In May, the Scottish Parliament reassembled after a break of 307 years, sitting in the Church of Scotland’s assembly hall in Edinburgh while awaiting the completion of its new building close to the Palace of Holyrood at the bottom of the Royal Mile.
Designed by Enric Miralles, and looking like a series of upturned fishing boats, this new building has already caused controversy: it replaces the original building planned to house the Scottish Parliament, the 18th century Royal High School on Calton Hill which has already been converted for the purpose and occupies a dominant site overlooking the city that is level with the castle to the south. Furthermore, Miralles’ building, commissioned at a cost of 50m UK POUND, may possibly cost twice as much. But compared to the new building for MPs close to the Houses of Parliament in London, whose budget is 250m UK POUND, which means that an office for one MP costs more than 2m UK POUND- Miralles’ design is cheap: in fact, no more than the money required for an average supermarket on the edge of town.
What the new Scottish Parliament may do, however, is reintroduce a clear policy for Scottish architecture and planning, and perhaps a new relationship between the parliament and Scottish local authorities. Since Margaret Thatcher became Prime Minister of Britain in 1979, local authorities have been stripped of many of their powers, being forced to go out to competitive tendering for building, road maintenance, refuse collection and other services, and being forced to sell most of their housing stock. In addition, the corporations running the New Towns which were created in Scotland after the Second World War have been sold off, so they too can no longer be subject to overall planning.
One result is that many council houses are now owned by their former tenants while council flats have passed into the hands of housing associations in which former tenants may have an interest. Thus, the houses have become increasingly modified by the addition of garages and conservatories, while the flats have been renovated internally and changed externally by the addition of decorative details with pitched roofs replacing flat roofs to make them more attractive. At the same time, there has been a boom in private housing in Scotland in which brick is now more commonly used than stone, while styles have aped the ‘Tudorbethan’ and ‘Georgian’ commonly seen in southern England. The result is that the Scottish vernacular in housing is becoming seriously diluted.
Despite what has happened in the last twenty years, however, there are areas in which local authorities still retain considerable room for manoeuvre, most notably when they still own valuable properties or areas of land. They can also undertake major planning and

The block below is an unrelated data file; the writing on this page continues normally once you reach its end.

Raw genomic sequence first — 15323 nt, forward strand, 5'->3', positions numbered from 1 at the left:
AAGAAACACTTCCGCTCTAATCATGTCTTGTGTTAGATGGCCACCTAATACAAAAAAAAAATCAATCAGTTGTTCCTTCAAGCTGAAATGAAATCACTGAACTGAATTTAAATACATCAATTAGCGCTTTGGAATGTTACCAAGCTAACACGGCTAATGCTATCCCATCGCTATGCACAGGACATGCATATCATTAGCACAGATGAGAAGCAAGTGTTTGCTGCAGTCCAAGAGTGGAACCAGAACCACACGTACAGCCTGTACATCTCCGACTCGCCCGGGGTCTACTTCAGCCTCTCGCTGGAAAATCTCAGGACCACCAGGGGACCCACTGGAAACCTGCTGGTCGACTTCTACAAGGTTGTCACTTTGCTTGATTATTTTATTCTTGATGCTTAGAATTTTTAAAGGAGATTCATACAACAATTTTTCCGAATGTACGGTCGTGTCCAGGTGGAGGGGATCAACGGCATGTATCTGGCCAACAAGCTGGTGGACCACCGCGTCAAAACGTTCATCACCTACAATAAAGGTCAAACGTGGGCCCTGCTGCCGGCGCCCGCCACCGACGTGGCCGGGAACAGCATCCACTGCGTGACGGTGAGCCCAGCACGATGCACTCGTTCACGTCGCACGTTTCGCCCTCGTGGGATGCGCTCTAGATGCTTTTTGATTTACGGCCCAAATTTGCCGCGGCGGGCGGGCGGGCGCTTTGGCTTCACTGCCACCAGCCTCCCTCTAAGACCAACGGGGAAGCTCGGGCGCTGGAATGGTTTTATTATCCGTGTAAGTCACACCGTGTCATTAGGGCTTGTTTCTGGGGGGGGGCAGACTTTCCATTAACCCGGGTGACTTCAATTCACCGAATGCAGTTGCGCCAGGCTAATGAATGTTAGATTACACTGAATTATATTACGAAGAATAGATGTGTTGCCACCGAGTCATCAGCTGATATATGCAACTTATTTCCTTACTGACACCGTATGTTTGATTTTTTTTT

architectural schemes when they win competitions to hold Garden Festivals, or become a European City of Culture or a UK City of Architecture and Design, as Glasgow did respectively in 1988, 1990 and this year (1999), often joining forces with local enterprise companies (government funded bodies used to generate financial growth and regenerate deprived urban areas) to raise money. Funds may also be received from national heritage bodies and the national lottery.
Thus, last month saw the opening of The Lighthouse in Glasgow – the 12m UK POUND renovation and conversion by Glasgow-based Page and Park of the former Glasgow Herald building designed by Charles Rennie Mackintosh in 1893, which symbolizes Glasgow’s year as UK City of Architecture and Design. Located in the heart of the city, only a few minutes walk from William Young’s City Chambers in George Square of 1883-88 and Mackintosh’s own Glasgow School of Art of 1897-1909, The Lighthouse epitomizes Glasgow’s determination to use art, architecture and design as some of the main driving forces behind the city’s own renaissance.
Hence, The Lighthouse not only houses a Mackintosh Interpretation Centre which provides a facility to study the work and legacy of Mackintosh himself, but also exhibition galleries, an education centre, a children’s gallery and an area devoted to Design into Business. This is intended to bring Glasgow’s designers and other professionals into contact with those concerned with product design, building and construction in an environment which itself is an advertisement for good design.
One of the reasons given for the city’s success in winning the title over the other applicants, Edinburgh and Liverpool, is that Glasgow’s bid included a high degree of community participation. Thus not only does The Lighthouse itself contain areas devoted to children and local schools, but the regeneration of five specific areas in Glasgow – Govanhill, Possilpark, Whiteinch, Saracen Cross and Graham Square – which are either derelict or underdeveloped, is intended to bring the long-term unemployed back to work.
The 2.8m UK POUND programme involves a variety of architectural practices including Zoo Architects, Alan Murray, Gros Max, Page and Park and Pierre d’Avoine which are working with artists such as David Shrigley, Janet Hodgson and Judy Spark on a mixture of projects that include local housing associations, horticulturists and others to renovate or create new housing units, play areas, moss gardens and features such as the new light tower in Whiteinch.